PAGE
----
Make your own comparisons of solar shading solutions

With a new online simulation tool, it is now possible to perform your own simulations of the effect of solar shading solutions before the final solution is chosen.

- by Mikkel Thomsen, GLAS, 3rd edition, 2020  

In all construction, whether it is new construction, refurbishment or renovation, it is important to ensure a good indoor climate. Large window areas have been the trend for a long period. It helps to ensure good daylight and a view out but can also contribute to a poor indoor climate. Choosing the right glass can therefore be a challenge.

A pane that insulates well, ensures good daylight and delivers good color reproduction will often have a poor solar shading effect. With this type of glazing, there will be an increased risk of overheating in the building. Meanwhile, if a pane with good solar shading properties is chosen, you will often have to compromise on other elements of the pane's properties. The right choice of glass is therefore a balancing act. To help you get through the process, the Danish company Microshade A/S has developed a new free, online calculation program: SimShade®.



Screenshot from the calculation program.

Entering data is very simple and intuitive.

    Figur 1 Glas


How does it work?
SimShade® is run directly in the browser, where data regarding orientation, location and structure of the pane is entered. It is possible to perform calculations with built-in as well as external shading solutions, such as blinds, screens as well as Microshade‘s own solution. The program is in English and is intuitive to use. If there are words or expressions that cause difficulties, there is a PDF document with a vocabulary list on the website.

The calculations can be performed for façades and include different types of window constructions, external screens or blinds and of course, windows with Microshade's own built-in micro-lamellas. Once the calculations are completed, results on the panes follow, including g-value, U-value and light transmittance. In addition, estimated values ​​are also calculated for construction costs, lifetime expectancy and annual operating costs. If you have your own data, or if you think that the estimated costs are inaccurate, they can be edited.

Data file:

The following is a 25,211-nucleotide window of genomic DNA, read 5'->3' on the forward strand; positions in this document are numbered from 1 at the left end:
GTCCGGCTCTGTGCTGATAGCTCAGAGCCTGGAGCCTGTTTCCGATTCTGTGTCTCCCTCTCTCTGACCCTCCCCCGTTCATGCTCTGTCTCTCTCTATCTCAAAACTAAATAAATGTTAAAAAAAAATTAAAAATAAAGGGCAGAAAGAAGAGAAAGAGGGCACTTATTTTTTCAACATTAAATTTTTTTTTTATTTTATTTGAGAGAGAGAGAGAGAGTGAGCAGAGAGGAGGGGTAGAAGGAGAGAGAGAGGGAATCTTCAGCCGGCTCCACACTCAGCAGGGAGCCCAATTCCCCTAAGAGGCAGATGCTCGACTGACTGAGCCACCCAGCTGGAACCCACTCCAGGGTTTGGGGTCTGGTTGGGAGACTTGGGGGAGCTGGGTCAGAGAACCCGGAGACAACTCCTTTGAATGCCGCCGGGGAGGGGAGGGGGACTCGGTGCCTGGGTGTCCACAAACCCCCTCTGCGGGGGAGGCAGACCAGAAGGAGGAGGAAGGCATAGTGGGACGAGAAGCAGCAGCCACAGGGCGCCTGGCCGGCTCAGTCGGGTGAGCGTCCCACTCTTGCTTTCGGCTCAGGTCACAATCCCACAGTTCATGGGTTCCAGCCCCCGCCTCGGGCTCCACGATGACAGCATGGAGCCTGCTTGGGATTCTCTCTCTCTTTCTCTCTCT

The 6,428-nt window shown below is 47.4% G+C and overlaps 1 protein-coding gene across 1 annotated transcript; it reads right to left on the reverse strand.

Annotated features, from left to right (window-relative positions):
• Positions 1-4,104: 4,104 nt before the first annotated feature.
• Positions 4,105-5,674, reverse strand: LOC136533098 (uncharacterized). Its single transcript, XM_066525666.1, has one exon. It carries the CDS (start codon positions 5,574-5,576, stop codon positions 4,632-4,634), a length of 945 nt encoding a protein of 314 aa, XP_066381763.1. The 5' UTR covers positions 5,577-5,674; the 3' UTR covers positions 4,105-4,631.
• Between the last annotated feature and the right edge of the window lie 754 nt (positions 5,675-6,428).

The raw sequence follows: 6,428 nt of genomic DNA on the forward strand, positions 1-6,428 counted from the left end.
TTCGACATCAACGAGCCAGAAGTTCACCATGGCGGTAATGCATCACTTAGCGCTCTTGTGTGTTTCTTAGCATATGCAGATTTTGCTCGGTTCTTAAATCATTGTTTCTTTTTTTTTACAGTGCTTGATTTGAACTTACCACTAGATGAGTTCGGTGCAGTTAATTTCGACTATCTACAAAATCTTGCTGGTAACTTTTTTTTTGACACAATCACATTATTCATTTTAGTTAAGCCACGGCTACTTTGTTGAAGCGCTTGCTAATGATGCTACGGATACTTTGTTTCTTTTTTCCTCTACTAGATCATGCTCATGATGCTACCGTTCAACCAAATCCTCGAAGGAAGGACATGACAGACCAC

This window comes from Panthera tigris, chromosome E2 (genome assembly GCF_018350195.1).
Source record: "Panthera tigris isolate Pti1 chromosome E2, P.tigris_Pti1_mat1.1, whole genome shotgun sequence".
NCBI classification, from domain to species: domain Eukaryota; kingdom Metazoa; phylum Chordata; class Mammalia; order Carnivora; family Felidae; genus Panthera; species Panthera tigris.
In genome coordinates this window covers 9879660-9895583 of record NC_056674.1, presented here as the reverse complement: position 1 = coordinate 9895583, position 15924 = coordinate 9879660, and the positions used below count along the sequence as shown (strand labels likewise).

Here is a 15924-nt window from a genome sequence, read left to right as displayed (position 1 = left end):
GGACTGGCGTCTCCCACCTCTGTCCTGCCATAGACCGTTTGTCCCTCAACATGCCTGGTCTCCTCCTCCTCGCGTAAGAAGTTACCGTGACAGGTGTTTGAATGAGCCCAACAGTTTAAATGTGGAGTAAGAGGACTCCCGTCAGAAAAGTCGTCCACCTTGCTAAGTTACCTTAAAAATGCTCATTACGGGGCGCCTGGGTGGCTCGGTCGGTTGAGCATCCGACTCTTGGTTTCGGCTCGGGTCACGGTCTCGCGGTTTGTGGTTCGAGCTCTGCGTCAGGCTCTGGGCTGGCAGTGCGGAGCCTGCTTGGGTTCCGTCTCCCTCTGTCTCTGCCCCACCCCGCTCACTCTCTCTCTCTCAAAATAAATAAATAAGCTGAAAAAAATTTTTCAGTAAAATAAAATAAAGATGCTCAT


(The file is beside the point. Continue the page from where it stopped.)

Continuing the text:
When two or more calculations have been performed, the structure of the individual panes can be compared. The program contains a function for this.

The results can be printed out in active PDF format, which makes it possible to click on calculations or expressions when the document is open on a computer or similar. In this way, there is a direct link to the explanation on Microshade's website.


SimShade® can also calculate the number
of hours of overheating in a given office space
- as well as the expected
construction and operating costs.

       Figur 2 Glas


Calculate on a single pane or an entire room
The calculations can either be performed on a single pane or an entire room. If the calculations for the whole room are carried out, the program shows how many hours a year it can be expected that overheating will occur in the room. Only two room types can be selected, namely single room office or large multi-user office. Just as windows can only be selected in a single wall. Offices with windows in different orientations cannot be calculated by the program. As a user, you therefore need to simplify the calculations if the building does not just fit into SimShade’s framework.


Figur 3 Glas      

Here is a comparison of two different types of panes
(3-layer energy pane with MicroShade's built-in micro-
lamellas and a standard 2-layer energy pane)
The comparison was made for a large office space
with 35 % glass-to-floor area and facing directly south.
The comparison provides a quick and easy overview of
price, operating costs and number of hours with overheating.

SimShade® is a good and free tool that can help you make the right choice of shading solution. It is relatively simple to enter data and perform the calculations. The program is still under development and therefore, there are also some shortcomings. For example, it is not possible to calculate or compare with electrochromic windows. In addition, it would be positive if the program could also state the windows' calculated sound-absorbing effect. Especially in light of the fact that data for the window structure has already been entered into the program, and the sound attenuation has a great influence on the choice of windows.

If the final details are in place, SimShade® will be a well-thought-out, intuitive and versatile work tool in connection with glass selection for facades.


See the article (in Danish) from GLAS 3rd edition 2020 here